The U.S. Congress returns to session on Monday facing a massive agenda and a tight time crunch, with President Joe Biden’s Democrats hoping to pass sweeping domestic programs, fund the government, approve an infrastructure bill, and raise the debt ceiling in a matter of weeks.
They face several deadlines, including a scheduled Sept. 27 vote on a $1 trillion Senate-approved infrastructure bill and the Oct. 1 date when the federal government will run out of money to fund many of its operations if Congress doesn’t act. Later in October, the country could breach its borrowing cap, risking default on U.S. payment obligations.
The Democrats, who control Congress by the narrowest of margins, also want to maneuver a $3.5 trillion spending package – including proposals for childcare, education, housing, and green energy — past a Republican roadblock. Progressives boast the plan is the largest expansion of social policy in decades but senior Democrats on Sunday acknowledged the bill may need to be trimmed to pass.
“It may be $3.5 (trillion), it may be really close to that or maybe closer to something else,” Representative James Clyburn, the third-ranking House Democrat, told CNN on Sunday.
Democrats also want to pass bills on voting on abortion rights, which face long odds, given strong Republican opposition and a Senate filibuster rule requiring 60 of 100 senators to agree to advance most legislation.
“Have they bitten off more than they can chew on? Well, yes, I think they have,” said William Hoagland, senior vice president at the Bipartisan Policy Center think-tank.
House of Representatives Speaker Nancy Pelosi has promised to take up the bipartisan $1 trillion infrastructure bill just a week after her chamber returns from summer break.
But progressives say they won’t vote for the infrastructure plan without first passing the $3.5 trillion social spending program, using a maneuver called “reconciliation,” which avoids the Senate requirement for a supermajority.
One possible compromise would be to vote on the infrastructure bill on Sept. 27 but for Pelosi not to forward it to Biden to sign until the larger package passes.
“She can hold on to that bill for a while. So there’s some flexibility in terms of how we mesh the two mandates,” Democratic House Budget Committee Chairman John Yarmuth told “Fox News Sunday.”
Democrats are still squabbling over key planks of the reconciliation package, including proposals to lower the cost of prescription drugs and change tax laws, as well as the total price tag. The plan is to be financed by tax hikes on wealthy Americans and corporations.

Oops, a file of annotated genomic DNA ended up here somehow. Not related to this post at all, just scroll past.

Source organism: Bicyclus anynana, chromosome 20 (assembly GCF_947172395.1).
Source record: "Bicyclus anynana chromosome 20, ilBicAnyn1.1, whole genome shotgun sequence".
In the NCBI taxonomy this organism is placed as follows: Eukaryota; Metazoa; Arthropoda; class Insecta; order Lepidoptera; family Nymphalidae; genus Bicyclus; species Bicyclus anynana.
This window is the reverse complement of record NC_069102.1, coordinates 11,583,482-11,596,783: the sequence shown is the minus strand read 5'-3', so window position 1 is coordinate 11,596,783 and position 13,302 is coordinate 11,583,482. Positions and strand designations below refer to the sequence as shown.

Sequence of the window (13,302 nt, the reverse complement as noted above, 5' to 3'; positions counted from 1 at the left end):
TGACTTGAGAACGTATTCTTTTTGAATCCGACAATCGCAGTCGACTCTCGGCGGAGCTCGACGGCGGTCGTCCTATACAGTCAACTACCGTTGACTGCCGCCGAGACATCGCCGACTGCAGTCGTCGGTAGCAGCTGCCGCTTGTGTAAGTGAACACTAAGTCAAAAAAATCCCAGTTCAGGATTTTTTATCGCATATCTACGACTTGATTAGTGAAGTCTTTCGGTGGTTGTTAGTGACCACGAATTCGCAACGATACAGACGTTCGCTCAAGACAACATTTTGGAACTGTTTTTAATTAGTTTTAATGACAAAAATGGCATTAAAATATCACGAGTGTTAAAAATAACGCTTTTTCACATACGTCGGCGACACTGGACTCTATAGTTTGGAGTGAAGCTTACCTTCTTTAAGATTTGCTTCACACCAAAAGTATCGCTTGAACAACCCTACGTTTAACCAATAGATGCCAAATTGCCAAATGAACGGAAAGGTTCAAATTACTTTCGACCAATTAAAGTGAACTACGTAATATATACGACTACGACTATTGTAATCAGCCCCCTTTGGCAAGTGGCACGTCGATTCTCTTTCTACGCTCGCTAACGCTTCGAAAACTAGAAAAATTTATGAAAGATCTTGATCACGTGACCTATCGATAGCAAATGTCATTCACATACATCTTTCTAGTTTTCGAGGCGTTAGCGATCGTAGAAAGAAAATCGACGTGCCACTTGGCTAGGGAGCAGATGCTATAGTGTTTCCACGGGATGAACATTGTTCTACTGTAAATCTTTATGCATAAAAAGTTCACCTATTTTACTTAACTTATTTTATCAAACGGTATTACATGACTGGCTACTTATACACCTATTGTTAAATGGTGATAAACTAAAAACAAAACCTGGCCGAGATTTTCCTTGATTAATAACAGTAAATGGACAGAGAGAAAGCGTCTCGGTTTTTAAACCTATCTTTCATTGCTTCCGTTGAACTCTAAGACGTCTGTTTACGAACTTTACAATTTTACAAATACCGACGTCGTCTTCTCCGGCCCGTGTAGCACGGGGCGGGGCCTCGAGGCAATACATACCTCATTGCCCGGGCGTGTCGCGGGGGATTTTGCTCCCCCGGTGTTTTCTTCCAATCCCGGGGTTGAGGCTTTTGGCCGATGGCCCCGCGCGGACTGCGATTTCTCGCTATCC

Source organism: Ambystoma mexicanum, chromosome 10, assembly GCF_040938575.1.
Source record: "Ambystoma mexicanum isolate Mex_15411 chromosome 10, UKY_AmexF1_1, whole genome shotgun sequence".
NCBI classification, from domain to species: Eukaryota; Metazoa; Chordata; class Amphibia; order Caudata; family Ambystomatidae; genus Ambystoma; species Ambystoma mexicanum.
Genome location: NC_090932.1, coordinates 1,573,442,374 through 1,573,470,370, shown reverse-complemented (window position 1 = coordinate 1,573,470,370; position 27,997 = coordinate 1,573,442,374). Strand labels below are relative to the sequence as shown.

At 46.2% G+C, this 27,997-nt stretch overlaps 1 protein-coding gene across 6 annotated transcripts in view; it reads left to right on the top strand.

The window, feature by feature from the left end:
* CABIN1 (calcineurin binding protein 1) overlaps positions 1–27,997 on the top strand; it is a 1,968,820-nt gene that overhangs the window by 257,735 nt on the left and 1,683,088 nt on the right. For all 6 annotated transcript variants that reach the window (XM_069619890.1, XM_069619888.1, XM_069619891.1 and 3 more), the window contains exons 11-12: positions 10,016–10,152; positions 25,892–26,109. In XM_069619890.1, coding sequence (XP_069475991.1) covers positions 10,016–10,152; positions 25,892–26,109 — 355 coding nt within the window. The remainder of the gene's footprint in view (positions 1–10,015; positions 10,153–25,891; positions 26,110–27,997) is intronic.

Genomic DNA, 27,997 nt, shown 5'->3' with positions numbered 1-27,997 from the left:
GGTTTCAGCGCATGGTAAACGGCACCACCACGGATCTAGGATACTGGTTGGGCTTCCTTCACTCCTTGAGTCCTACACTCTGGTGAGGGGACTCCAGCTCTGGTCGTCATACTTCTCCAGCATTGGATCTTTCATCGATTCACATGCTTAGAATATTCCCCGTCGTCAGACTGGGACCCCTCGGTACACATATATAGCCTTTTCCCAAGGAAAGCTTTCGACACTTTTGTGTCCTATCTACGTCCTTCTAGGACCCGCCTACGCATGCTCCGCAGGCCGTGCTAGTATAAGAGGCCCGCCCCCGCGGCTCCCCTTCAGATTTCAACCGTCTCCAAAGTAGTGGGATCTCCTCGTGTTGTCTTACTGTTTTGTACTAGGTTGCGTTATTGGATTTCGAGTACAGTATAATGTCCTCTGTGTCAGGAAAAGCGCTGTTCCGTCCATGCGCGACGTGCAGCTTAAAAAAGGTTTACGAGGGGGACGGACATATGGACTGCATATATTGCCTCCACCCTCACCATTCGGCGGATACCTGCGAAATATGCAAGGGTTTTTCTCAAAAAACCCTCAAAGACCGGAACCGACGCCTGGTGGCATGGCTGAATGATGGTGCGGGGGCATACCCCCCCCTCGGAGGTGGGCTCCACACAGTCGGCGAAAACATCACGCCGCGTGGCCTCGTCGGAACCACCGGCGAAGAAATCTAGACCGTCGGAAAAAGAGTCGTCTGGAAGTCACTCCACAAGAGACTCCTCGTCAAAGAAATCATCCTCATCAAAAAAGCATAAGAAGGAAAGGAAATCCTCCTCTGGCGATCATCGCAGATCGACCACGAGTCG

Moderate Senate Democrats including Joe Manchin and Kyrsten Sinema say $3.5 trillion is too much; Manchin suggests spending less than half that. Given their thin majorities, Democrats can spare just three House defectors and none in the Senate.
No Republicans intend to vote for the plan and may ask the parliamentarian to rule on whether parts conform to the reconciliation process to qualify to be exempted from the filibuster rule.
Democrats suffered a setback on Sunday when the parliamentarian ruled they cannot attach immigration reforms to the $3.5 trillion plan. Senate Majority Leader Chuck Schumer said they would pursue alternatives.
The legislation could be manipulated to allow moderate Democrats to declare victory while assuaging progressives, such as by shortening some programs’ duration, or beefing up tax collection to cover costs, said Norman Ornstein, senior fellow emeritus at the conservative-leaning American Enterprise Institute think-tank.
“Can you do that before Sept. 27? I doubt it, but it’s possible,” said Ornstein.
While the Sept. 27 deadline is self-imposed, two more rigid ones come next.
The first is Oct. 1, when funding for government operations runs out, which would force the stoppage of many federal functions as has happened three times in the past decade.
In addition, U.S. Treasury Secretary Janet Yellen has warned that sometime in October the Treasury will exhaust its cash reserves and borrowing capacity under the $28.4 trillion federal debt limit, and be unable to pay all of its bills or service its debt without congressional action to raise the limit.
A U.S. default would roil financial markets, lead to cuts in services and benefits, and hit the nation’s credit rating. It could also plunge the economy back into recession.
Such a scenario would be disastrous politically for Democrats, but Senate Republican Leader Mitch McConnell and other top Republicans have warned they will not vote to boost the national debt limit, despite having done so repeatedly when Republican Donald Trump was president.
McConnell called the Democratic spending inflationary.
“They’ve been printing and wasting money like there’s no tomorrow,” McConnell said on the Senate floor.
Senator Mark Warner, a Democrat, said on Thursday that he believes Republicans and Democrats will resolve their political differences and avoid what is called a self-inflicted, “Washington-baked crisis” over U.S. creditworthiness that the pandemic-stricken U.S. economy could ill afford.
“That doesn’t mean we may not get up to the precipice on that,” Warner told reporters. “I’ve just got to believe that this will get resolved.”